Observations of a crazy night

Election night is behind us and we found some interesting points to ponder before we go through this again in four years.

Concerns about write-in candidates, early voting, absentee ballots, and Constitutional amendments should be on everyone's mind during the upcoming legislative session in Tallahassee.

Write-in candidates are often little more than a way to limit who can vote in the open primary system.

Prime examples of this are the recent District 1 County Commission race in Santa Rosa County, District 3 State Representative race, and the District 2 State Senator Race.

Do the names Woodrow Charles Miller, Joshua W. Hartigan, or Margaret "Peggi" Smith sound familiar?

These were write-in candidates on Tuesday's ballot.

Miller withdrew after the primary was won by Jim Williamson this past August. With Miller a candidate, what would have been an open primary was closed to only Republican voters, thus eliminating some 48,000 possible voters.

The same thing can be said for Hartigan and Smith.

Registering a name so a single party decides our future is a mockery of the process and makes one wonder who was actually behind it all.

While a write-in candidate is a pain so are some of the comments about early voting.

Listening to people talk, 96 hours over eight days was not enough time to early vote.

Questions about why wasn't there one more day have crept up and then there were questions about the lines.

Well if someone really and truly wanted to vote it would not have been an issue, but no matter how many hours you give someone will always want more time.

 Another reason for the long lines  … people show up without educating themselves on the amendments. They end up trying to do this as they vote and it adds extra time to those waiting their turn.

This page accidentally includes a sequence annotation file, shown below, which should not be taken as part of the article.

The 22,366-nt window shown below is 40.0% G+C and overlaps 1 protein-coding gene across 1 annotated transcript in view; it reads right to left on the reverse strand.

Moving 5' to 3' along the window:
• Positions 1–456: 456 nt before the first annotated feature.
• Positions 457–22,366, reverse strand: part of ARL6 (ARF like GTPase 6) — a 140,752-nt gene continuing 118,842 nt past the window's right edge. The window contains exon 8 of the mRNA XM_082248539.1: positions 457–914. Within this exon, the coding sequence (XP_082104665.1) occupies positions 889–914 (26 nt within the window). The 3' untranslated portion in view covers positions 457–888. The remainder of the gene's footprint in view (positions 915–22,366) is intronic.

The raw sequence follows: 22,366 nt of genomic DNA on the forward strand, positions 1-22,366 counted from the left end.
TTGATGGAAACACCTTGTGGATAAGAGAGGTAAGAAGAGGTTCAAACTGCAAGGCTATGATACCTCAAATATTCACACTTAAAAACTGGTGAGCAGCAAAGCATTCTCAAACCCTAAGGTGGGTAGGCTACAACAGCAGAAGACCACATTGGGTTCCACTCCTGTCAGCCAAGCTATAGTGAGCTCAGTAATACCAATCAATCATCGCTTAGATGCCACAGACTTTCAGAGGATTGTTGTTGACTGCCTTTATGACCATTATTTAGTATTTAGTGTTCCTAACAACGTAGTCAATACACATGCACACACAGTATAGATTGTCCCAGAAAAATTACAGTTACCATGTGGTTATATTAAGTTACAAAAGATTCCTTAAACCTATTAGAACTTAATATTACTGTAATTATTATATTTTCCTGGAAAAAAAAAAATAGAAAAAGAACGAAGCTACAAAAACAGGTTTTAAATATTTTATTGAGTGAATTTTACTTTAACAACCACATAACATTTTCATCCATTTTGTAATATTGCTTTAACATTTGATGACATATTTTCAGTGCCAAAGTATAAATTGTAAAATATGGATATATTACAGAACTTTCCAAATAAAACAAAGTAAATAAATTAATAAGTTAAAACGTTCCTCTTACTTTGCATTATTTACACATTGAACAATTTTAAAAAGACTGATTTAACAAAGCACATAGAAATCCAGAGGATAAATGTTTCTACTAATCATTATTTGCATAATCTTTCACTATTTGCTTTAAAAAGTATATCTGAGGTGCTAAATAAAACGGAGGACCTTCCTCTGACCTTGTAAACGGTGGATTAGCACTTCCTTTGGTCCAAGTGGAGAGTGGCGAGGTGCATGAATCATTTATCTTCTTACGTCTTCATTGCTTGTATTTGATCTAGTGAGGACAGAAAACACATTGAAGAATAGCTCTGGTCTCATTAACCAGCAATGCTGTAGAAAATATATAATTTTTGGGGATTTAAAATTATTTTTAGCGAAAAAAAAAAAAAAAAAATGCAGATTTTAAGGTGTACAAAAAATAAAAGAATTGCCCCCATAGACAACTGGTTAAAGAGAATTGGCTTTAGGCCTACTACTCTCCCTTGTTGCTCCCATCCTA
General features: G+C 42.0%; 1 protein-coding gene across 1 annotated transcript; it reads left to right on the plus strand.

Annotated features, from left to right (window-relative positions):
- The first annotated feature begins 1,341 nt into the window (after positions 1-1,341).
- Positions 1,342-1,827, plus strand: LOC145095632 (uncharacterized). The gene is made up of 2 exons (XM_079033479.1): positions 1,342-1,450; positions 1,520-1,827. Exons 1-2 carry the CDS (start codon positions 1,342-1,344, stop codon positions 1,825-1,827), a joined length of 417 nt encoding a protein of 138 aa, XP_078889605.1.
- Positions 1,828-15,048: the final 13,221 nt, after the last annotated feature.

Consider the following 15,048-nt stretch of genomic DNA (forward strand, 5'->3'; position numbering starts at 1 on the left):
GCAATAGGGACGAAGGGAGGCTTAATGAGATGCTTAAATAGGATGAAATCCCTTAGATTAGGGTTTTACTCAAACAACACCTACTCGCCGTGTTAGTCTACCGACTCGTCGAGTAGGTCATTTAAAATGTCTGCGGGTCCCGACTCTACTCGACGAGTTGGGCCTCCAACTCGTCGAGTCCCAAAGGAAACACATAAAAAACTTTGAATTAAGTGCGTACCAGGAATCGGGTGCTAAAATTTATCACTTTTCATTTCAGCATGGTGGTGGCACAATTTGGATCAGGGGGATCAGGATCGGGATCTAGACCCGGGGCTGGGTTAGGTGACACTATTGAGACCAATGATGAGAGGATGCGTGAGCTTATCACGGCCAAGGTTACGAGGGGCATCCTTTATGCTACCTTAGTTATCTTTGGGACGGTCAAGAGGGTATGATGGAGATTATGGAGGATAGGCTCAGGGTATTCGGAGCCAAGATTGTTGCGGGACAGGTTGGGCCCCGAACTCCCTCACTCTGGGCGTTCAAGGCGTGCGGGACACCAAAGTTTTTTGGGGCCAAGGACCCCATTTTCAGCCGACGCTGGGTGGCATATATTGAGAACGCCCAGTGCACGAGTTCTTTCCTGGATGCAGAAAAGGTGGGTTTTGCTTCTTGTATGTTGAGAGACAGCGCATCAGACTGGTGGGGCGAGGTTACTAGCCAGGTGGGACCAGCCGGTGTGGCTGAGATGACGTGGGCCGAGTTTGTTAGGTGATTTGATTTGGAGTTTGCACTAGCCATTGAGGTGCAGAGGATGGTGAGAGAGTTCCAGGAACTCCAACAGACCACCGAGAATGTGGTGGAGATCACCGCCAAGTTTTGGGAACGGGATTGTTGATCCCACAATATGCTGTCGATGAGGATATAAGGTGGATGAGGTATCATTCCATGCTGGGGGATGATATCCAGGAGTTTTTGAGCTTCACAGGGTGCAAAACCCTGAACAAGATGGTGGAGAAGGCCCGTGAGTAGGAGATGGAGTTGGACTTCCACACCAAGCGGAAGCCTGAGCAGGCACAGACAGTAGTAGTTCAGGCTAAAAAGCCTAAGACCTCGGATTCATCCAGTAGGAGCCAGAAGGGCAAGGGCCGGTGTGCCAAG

Our next rambling question  is “what is truly an absentee ballot?”

This should be for those who cannot otherwise get out and vote. Otherwise, let us all vote this way and there will be no lines. We say absentee ballots should be for those who will be out of town on Election Day, such as a college student, military personnel member and the like.

We saw able-bodied people walk into the elections office on Election Day to drop off their absentee ballot. If they can walk in a ballot, they can vote by regular methods.

About those Constitutional Amendments … Florida has to be the second most stupid state after California.

These amendments are written in such a way that, before things are over, you don't know which end is up or what those who are proposing the ballot issue are really trying to do.

The masters of spin and misinformation, who want these amendments on the ballot, should have to say everything in as few as words as possible to simply and clearly portray their thoughts and meaning.

Despite all the propaganda efforts there were several who didn't vote on these measures because they couldn't understand them and if they did try, they were the reason for the long lines and delays at the polls and during early voting.

It is hard to say what was more disheartening about the election, all the negative campaigning or all the issues you encountered while voting.

This isn't rocket science, but then again we are not the ones trying to protect our jobs and future pensions.

Maybe the system needs to be fixed, but unfortunately, it’s the best we have going so far.